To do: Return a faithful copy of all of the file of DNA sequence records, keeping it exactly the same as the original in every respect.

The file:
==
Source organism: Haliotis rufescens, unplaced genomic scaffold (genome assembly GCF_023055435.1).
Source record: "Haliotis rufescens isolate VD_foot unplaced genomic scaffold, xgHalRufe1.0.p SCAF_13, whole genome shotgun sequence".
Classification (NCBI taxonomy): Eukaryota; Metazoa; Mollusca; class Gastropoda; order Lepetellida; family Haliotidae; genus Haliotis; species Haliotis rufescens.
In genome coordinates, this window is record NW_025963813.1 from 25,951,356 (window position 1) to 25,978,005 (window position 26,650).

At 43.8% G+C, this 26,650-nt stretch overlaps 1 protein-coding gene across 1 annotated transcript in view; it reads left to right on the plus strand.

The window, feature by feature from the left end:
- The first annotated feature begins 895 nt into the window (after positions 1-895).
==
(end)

Source organism: Haliotis rufescens, unplaced genomic scaffold (genome assembly GCF_023055435.1).
Source record: "Haliotis rufescens isolate VD_foot unplaced genomic scaffold, xgHalRufe1.0.p SCAF_13, whole genome shotgun sequence".
Classification (NCBI taxonomy): Eukaryota; Metazoa; Mollusca; class Gastropoda; order Lepetellida; family Haliotidae; genus Haliotis; species Haliotis rufescens.
In genome coordinates, this window is record NW_025963813.1 from 25,951,356 (window position 1) to 25,978,005 (window position 26,650).

At 43.8% G+C, this 26,650-nt stretch overlaps 1 protein-coding gene across 1 annotated transcript in view; it reads left to right on the plus strand.

The window, feature by feature from the left end:
- The first annotated feature begins 895 nt into the window (after positions 1-895).